Delegates interact during a break at the YouthConnekt Africa 2019 Summit at Kigali Arena. With the African Continental Free Trade Area Agreement (AfCFTA), youth are tipped to work beyond their individual countries.

At a time when countries across Africa are working to integrate, especially with the African Continental Free Trade Area Agreement (AfCFTA), youth can work beyond their individual countries.

This was observed during the on-going YouthConnekt Africa summit in Kigali.

So far, 22 countries have ratified the AfCFTA pending implementation next year.

Kituyi Mukisa, the Secretary-General of the United Nations Conference on Trade and Development (UNCTAD), argued that AfCFTA reflects the true importance of multilateralism.

“At a time when major trade players are drifting apart – a growth of new nationalism – the African Continental Free Trade Area represents a unique step in the other direction,” he noted on the sideline of the summit.

“Africa’s trade with the rest of the world is 15 percent value-added, Africa’s trade with Africa is 40 percent value-added. What it means is that more jobs are created when we trade with other African countries because we add value to what we sell to other Africans.”

Mukisa believes creating momentum for greater exports to Africa represents a greater return in terms of employment and opportunities for entrepreneurs, highlighting that the biggest problem faced by Africa is gainful employment for its youth.

“So, anything that adds to the momentum of new opportunities for development, sustainable entrepreneurship and wealth creation for the continent is a major step in the right direction,” he said.

However, there are major challenges that come with integration.

Unlike in Europe, where the biggest boys in the bloc – Germany, and France – have been driving the European Union integration process, in Africa, the big boys are not leading from the front.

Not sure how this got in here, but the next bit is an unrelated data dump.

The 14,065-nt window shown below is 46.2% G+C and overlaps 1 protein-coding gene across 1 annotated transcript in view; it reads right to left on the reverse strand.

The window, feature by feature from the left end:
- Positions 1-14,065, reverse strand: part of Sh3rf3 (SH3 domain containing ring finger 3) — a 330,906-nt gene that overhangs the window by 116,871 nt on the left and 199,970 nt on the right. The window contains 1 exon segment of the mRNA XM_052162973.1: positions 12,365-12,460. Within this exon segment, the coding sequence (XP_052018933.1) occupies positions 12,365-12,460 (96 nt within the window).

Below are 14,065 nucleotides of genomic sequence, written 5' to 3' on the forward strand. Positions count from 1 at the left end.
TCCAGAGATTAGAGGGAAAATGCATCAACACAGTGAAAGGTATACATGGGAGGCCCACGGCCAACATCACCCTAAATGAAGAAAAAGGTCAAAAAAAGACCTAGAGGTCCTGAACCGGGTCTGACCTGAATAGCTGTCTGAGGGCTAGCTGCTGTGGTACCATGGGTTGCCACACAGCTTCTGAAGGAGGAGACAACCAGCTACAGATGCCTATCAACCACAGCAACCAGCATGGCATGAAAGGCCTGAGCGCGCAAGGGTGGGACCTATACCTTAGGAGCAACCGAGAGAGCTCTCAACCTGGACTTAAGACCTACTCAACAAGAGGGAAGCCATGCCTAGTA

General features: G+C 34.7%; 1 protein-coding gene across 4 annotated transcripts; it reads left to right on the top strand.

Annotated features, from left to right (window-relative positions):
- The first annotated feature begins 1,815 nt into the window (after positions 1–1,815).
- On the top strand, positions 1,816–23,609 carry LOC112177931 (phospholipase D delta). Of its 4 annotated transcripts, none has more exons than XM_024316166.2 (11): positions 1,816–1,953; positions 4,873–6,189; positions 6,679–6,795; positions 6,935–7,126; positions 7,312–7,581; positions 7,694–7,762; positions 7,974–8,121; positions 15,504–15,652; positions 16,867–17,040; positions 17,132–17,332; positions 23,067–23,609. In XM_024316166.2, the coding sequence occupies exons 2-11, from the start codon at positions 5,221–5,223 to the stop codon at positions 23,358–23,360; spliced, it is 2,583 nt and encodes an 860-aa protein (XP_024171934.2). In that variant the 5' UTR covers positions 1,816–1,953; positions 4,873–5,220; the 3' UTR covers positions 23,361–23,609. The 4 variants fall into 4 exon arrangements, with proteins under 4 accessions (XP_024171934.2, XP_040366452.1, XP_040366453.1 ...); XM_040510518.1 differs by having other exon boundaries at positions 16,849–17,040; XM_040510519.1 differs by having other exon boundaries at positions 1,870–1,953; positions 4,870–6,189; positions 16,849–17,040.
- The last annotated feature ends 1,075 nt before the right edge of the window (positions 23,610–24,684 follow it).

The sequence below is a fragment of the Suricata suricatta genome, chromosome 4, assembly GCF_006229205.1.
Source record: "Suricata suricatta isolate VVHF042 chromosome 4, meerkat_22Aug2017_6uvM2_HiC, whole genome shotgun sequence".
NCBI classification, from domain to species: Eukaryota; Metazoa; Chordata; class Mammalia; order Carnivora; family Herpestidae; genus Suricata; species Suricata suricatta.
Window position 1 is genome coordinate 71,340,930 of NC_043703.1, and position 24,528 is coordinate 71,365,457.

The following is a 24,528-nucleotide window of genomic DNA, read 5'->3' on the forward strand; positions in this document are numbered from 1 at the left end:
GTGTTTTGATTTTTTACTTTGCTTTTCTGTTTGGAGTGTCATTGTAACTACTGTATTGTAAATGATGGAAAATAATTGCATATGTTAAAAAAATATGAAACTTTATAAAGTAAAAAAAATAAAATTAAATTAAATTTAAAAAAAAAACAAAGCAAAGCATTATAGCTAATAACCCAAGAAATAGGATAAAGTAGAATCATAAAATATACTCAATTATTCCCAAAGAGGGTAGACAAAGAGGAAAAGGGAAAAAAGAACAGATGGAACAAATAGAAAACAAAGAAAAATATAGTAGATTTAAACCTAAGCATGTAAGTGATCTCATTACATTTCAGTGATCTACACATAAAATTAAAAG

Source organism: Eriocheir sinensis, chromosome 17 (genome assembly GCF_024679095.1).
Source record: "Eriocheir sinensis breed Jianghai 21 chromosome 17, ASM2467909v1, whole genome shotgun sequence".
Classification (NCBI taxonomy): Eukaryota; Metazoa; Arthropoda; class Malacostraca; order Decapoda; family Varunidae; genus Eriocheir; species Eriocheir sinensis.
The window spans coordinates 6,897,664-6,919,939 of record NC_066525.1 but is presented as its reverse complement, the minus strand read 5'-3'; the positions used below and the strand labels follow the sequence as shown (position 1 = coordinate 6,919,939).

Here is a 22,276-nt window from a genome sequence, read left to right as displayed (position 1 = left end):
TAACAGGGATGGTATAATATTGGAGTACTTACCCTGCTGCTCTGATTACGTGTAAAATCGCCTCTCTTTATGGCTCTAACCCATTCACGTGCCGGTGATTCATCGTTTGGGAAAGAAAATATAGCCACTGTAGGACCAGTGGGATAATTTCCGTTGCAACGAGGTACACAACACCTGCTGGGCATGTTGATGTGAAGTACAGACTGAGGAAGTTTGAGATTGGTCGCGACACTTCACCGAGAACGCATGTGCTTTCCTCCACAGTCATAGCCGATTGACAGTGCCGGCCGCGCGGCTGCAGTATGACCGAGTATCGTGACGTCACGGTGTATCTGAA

Out of the 55 countries in Africa, only Eritrea has not signed the AfCFTA.

Eric Kacou, the Chief Executive Officer at ESPartners, noted that the AfCFTA was a mechanism to realize the untapped potential the continent has.

“We have a monopoly on untapped potential (in Africa). What we are looking for (with AfCFTA) is a mechanism to turn the potential into prosperity through entrepreneurs,” he said.

“I get analysis paralysis when I think about all the opportunities that are there,” he added, highlighting that in the next five to ten years, more than 650 million people will own smartphones in Africa.

At the same time, he said, tourism between African countries will grow in the same period by 150 percent.

“The young people should look at which opportunities they want to pursue and demonstrate the stamina to stick with it. If you are going to upgrade, you cannot do it with the mindset that you come from a small or landlocked country,” he said.

Kacou suggests that if countries start implementing the AfCFTA, more unicorn businesses will be produced from small countries.

Young African entrepreneurs like Gerald Chirinda, the CEO of Tapiwa Capital, generally, are becoming aware that operating within their individual countries only will not be a choice.

“As entrepreneurs increase their operations, you need to appreciate the fact that you are operating beyond borders,” he said.

On the other hand, he believes governments have a role to ensure that such businesses are sustainable

Source: The New Times

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